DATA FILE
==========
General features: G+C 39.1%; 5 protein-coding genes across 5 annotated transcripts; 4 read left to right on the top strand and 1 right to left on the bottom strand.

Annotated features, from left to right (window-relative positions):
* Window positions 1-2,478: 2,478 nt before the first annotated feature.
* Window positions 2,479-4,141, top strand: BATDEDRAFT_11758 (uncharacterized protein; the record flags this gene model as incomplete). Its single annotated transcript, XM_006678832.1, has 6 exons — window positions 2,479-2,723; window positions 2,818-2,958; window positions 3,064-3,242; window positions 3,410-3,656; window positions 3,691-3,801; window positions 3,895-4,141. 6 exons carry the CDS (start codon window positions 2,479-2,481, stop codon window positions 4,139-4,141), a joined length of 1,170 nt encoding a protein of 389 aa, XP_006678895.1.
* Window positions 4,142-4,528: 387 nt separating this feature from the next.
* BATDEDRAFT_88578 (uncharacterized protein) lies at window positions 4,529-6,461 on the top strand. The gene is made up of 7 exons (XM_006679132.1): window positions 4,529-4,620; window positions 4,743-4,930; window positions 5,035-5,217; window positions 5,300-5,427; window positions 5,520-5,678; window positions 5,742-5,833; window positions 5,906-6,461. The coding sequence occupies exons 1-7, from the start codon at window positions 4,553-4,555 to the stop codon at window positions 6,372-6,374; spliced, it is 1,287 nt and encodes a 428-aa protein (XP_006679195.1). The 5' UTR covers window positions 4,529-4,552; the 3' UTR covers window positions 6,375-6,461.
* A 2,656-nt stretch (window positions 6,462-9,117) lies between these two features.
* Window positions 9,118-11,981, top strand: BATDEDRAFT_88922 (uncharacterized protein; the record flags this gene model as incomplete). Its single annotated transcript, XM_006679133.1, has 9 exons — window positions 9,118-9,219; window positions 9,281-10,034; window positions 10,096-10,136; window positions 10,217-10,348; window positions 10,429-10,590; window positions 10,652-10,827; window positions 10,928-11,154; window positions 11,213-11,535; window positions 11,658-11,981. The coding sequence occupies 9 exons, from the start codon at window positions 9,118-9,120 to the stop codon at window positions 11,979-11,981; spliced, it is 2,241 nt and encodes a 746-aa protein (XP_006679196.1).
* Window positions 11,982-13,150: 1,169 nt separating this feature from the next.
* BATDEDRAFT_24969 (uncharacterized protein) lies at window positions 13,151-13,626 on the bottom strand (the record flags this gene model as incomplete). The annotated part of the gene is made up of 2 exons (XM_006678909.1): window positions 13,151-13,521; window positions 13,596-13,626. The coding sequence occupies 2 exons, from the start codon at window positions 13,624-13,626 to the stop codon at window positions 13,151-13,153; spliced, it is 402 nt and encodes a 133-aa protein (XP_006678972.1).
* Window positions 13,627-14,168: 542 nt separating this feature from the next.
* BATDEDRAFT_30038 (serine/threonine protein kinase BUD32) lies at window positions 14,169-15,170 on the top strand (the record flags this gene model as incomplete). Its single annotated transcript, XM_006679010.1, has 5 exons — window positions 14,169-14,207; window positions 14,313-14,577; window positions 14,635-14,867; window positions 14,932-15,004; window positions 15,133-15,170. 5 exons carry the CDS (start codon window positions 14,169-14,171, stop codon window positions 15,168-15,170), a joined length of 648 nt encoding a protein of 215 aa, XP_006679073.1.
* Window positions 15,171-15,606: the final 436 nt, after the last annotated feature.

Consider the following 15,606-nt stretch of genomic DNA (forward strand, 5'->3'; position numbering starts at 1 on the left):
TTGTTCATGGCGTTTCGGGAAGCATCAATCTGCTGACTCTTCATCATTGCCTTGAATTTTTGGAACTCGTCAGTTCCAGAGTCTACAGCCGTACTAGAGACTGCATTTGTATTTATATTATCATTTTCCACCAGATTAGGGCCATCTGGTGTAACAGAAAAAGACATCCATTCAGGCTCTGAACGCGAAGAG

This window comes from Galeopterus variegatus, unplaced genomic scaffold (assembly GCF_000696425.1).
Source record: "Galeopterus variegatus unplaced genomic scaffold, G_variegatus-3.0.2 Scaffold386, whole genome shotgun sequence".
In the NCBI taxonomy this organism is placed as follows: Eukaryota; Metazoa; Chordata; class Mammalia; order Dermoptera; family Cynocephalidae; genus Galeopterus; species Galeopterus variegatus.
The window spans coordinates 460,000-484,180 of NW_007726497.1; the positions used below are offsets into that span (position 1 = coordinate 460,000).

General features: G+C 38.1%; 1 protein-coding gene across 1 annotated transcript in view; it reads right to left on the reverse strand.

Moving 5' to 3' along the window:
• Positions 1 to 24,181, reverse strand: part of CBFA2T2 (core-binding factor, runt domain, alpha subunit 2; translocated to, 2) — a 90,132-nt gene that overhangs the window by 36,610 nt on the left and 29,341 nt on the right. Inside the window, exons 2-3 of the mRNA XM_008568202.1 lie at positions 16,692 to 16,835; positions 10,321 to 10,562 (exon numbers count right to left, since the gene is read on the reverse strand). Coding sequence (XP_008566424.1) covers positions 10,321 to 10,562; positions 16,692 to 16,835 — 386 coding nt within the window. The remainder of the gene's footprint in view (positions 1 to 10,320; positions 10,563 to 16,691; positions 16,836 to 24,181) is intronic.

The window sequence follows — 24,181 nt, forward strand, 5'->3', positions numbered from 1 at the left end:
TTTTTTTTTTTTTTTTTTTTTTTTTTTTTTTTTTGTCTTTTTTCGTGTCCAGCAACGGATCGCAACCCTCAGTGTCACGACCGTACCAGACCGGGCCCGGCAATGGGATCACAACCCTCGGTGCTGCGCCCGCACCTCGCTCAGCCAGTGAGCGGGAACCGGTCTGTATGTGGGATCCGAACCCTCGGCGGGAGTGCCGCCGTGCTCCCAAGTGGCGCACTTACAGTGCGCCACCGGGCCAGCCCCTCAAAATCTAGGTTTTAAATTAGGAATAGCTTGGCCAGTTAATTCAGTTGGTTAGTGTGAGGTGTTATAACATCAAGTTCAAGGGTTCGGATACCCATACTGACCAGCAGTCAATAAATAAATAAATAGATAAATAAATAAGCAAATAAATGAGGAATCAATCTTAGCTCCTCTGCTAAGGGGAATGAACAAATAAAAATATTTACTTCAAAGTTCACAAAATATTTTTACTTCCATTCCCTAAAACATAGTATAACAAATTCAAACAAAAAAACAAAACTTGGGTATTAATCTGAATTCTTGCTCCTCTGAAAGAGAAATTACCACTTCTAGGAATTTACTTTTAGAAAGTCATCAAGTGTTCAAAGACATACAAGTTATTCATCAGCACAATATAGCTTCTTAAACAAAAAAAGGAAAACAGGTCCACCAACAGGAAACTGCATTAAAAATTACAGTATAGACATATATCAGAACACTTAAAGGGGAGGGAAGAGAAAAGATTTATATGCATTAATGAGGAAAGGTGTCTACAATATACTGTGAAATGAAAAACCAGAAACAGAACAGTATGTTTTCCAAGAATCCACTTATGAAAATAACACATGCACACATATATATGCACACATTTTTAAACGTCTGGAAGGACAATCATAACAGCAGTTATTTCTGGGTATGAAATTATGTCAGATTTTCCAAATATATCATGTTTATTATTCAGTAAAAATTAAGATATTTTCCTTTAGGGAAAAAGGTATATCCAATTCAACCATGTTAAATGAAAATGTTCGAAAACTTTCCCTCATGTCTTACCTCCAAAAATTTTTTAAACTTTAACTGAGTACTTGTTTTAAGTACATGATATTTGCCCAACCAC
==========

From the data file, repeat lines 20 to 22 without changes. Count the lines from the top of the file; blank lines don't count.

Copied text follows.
General features: G+C 38.1%; 1 protein-coding gene across 1 annotated transcript in view; it reads right to left on the reverse strand.

Moving 5' to 3' along the window:
• Positions 1 to 24,181, reverse strand: part of CBFA2T2 (core-binding factor, runt domain, alpha subunit 2; translocated to, 2) — a 90,132-nt gene that overhangs the window by 36,610 nt on the left and 29,341 nt on the right. Inside the window, exons 2-3 of the mRNA XM_008568202.1 lie at positions 16,692 to 16,835; positions 10,321 to 10,562 (exon numbers count right to left, since the gene is read on the reverse strand). Coding sequence (XP_008566424.1) covers positions 10,321 to 10,562; positions 16,692 to 16,835 — 386 coding nt within the window. The remainder of the gene's footprint in view (positions 1 to 10,320; positions 10,563 to 16,691; positions 16,836 to 24,181) is intronic.